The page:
Low sloped (commonly referred to as flat roofs) commercial roof materials have come a long way in the 35 years I’ve been in the business. What was standard practice when I began my career is no longer considered best practice, and some of the new materials blow the old ones out of the water when it comes to quality, value, and longevity.
Whether you’re installing a new roof or replacing an old one, here’s what you need to know about current commercial roof types.
When it comes to low sloped roofs, there are two primary types.
Traditionally, built-up roofs were considered superior to single-ply, but time has proven the single-ply option to be not only viable but, in many cases, preferable.
A built-up roof is exactly what it sounds like. It is built up of multiple layers of impermeable material, topped with some form of UV protection. Today the most common built-up roof is a modified bituminous (or mod bit) roof. Modified bit roofs generally consist of two or three base plies, finished with a granular cap sheet that is sandpaper-like in texture to provide UV protection. Traditional built-up roofs often use gravel ballast for that purpose.
A single-ply roof is also true to its name. It consists of a single impermeable membrane with UV protection built in. The membrane is laid directly over the roofing substrate and fastened either mechanically with heat welding at the seams, or glued in place.
Single-ply roofs are usually made from TPO (Thermoplastic Polyolefin) or EPDM (ethylene propylene diene terpolymer). They are water-impermeable and reflective, usually bright white, to reflect sunlight away from the building, and thus provide both UV protection and heat shielding.
A traditional built-up roof, finished with gravel ballast, is almost never the right choice today. Historically, gravel ballast was used on top of the waterproof membranes to provide UV protection. However, gravel is less effective at this task than the built-in UV protection of modern built-up and single-ply options.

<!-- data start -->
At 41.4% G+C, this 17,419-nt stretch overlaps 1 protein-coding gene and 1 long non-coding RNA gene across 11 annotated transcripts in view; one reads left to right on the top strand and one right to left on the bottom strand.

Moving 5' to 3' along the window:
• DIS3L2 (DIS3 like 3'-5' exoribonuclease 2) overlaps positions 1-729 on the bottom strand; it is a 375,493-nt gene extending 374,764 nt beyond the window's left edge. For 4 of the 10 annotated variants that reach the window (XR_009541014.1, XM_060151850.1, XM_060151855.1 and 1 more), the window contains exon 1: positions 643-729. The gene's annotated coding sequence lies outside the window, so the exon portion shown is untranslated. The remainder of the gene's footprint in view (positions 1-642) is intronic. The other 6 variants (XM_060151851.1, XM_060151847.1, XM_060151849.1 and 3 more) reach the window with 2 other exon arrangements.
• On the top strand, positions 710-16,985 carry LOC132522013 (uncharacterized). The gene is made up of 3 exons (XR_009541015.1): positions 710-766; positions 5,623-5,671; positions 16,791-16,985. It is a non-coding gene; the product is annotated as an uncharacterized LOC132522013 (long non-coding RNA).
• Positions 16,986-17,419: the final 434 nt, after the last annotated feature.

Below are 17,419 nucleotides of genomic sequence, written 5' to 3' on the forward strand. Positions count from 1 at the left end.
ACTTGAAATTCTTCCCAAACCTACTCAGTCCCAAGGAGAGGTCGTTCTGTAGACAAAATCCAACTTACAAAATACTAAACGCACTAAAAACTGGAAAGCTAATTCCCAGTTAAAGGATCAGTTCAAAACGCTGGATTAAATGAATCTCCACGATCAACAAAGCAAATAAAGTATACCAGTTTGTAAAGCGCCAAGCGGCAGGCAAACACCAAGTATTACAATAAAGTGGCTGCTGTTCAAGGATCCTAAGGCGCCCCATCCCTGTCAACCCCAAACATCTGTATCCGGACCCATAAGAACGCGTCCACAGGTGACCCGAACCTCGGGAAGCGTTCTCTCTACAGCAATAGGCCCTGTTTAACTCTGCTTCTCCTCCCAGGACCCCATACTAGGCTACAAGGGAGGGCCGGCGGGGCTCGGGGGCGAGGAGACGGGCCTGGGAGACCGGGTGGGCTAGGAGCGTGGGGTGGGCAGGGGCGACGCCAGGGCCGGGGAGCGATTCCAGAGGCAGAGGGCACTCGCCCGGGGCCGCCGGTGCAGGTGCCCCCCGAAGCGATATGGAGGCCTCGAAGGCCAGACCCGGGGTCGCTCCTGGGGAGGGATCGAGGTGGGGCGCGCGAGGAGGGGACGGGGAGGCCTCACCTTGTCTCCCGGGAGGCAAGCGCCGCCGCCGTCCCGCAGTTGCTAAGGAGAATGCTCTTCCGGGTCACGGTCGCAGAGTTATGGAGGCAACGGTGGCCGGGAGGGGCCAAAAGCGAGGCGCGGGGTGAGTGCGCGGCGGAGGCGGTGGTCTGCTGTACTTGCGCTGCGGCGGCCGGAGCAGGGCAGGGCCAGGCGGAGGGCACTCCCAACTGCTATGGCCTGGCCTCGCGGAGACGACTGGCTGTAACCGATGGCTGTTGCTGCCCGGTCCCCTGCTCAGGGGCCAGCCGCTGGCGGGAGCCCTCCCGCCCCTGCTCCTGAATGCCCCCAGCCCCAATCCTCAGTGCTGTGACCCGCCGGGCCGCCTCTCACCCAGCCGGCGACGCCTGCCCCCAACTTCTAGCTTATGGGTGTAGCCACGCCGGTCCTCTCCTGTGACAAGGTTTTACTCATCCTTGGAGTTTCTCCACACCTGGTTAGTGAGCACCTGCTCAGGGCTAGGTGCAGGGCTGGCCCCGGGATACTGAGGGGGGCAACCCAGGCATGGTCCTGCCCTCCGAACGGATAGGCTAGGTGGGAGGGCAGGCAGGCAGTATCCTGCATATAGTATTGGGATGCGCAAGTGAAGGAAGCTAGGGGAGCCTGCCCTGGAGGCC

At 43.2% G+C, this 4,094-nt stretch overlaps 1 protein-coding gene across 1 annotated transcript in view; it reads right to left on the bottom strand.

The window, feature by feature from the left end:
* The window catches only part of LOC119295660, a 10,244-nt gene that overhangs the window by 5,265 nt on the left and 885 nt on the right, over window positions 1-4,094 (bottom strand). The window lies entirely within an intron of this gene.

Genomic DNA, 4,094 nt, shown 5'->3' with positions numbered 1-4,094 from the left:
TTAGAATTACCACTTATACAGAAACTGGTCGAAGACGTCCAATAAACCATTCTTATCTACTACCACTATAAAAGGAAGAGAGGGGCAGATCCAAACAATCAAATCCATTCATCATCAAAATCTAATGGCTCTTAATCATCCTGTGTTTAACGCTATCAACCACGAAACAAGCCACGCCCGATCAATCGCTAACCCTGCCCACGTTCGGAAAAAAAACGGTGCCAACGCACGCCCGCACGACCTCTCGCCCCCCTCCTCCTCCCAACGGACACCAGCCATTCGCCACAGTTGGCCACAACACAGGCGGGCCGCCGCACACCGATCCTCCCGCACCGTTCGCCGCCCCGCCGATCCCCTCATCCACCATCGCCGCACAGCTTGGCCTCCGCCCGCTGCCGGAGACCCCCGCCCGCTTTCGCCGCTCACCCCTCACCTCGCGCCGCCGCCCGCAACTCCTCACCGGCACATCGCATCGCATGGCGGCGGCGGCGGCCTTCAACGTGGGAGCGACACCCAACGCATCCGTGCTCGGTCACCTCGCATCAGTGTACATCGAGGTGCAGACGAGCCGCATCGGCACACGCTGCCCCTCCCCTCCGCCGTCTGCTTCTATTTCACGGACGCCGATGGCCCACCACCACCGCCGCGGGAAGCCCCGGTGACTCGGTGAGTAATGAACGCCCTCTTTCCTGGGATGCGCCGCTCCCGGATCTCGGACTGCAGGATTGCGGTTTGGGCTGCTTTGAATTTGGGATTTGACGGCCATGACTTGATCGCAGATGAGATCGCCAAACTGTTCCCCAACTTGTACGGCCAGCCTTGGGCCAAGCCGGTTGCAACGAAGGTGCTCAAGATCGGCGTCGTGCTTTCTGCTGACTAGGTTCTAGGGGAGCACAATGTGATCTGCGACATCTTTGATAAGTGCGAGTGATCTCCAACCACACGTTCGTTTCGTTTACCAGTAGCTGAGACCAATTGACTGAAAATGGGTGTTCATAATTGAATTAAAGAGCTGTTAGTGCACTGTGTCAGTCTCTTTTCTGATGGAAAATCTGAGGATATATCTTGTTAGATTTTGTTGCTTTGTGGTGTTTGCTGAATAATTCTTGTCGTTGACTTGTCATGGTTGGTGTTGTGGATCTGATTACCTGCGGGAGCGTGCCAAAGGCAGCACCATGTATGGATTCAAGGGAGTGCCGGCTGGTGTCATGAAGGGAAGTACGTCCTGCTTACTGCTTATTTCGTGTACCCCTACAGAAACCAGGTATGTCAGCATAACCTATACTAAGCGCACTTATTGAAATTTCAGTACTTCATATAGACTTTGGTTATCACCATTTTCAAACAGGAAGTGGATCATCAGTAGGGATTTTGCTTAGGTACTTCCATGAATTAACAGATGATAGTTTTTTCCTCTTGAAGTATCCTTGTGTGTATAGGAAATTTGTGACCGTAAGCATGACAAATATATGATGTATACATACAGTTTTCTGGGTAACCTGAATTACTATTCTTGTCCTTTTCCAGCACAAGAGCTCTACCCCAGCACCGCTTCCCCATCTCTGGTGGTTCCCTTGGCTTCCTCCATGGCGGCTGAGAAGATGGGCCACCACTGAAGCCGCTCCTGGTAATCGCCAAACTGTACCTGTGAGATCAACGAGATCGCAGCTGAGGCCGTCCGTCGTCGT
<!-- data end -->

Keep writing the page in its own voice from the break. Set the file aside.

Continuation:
It also creates a hazard in hurricane-prone areas, as each grain of gravel can become a projectile in high winds, contributing to potential property damage.
When single-ply roofs first came on the market as a viable roofing option, they were met with significant skepticism. Roofing experts and property owners worried that a single layer of protection would never be enough. The thinking went that something as small as a bird’s claws or a branch could puncture the single layer and cause an instant leak.
Over the past twenty years, however, single-ply manufacturers have proven the value and durability of their product. When properly installed, single-ply roofs can meet and exceed the performance of built-up roofs, while providing several substantial benefits.
Here’s a side-by-side breakdown of the pros and cons of each type of roof.
|Generally more costly to install||Generally less costly to install|
|Less resistant to temperature fluctuations||More resistant to temperature fluctuations|
|Less resistant to UV rays||More resistant to UV rays|
|Takes longer to install||Takes less time to install|
|Sometimes available in white or reflective material||Usually white or reflective, which provides environmental and energy efficiency benefits|
As you can see, in most cases, a single-ply roof provides advantages over a built-up roof. In some cases, however, a property owner may want the additional security of more roof layers. In these cases, hybrid roofs are becoming more common in the market. A hybrid roof system includes an impermeable membrane laid under a single-ply membrane, providing some of the benefits of both, though at a higher cost than applying a single-ply alone.
Commercial single-ply roofs offer two main options for installation. They may be fully adhered (mopped-on) or mechanically fastened.
With a mopped-on roof, the entire roof substrate is coated in an adhesive liquid, and then the roof material is rolled on top to glue it down.
With a mechanically fastened roof, the roofing material is mechanically fastened at the edge of each section, and then the sections are overlapped. The overlapped edges are then welded together with heat.
Both types of application are practical and roughly equivalent in cost. However, some roof substrates are more suitable for one type of application than the other. In the case of a new roof, the substrate and roof materials are typically chosen and specified as a system, ensuring the roof installation option is compatible with the substrate. In the case of a re-roof, its best to perform core sampling and pull tests to determine the type and condition of the existing substrate and choose your roofing application accordingly.
There is one other type of commercial flat roof that is gaining in popularity: The green roof. A green roof consists of an impermeable membrane, covered with some type of growing medium, and planted with live vegetation such as grass or drought-resistant plant mixes.
Green roofs are more expensive than traditional commercial roofs, both to install and to maintain, and, in spite of advances over the years, they are still more prone to leaks than built-up or single ply roofs. In most cases, they are a good choice for environmental or social reasons but are rarely the most practical solution otherwise.
At GLE, our on-staff roofing experts are standing by to assist you in you identifying your roofing needs, and writing specs for bidding. We’d love to talk with you today. Contact us here.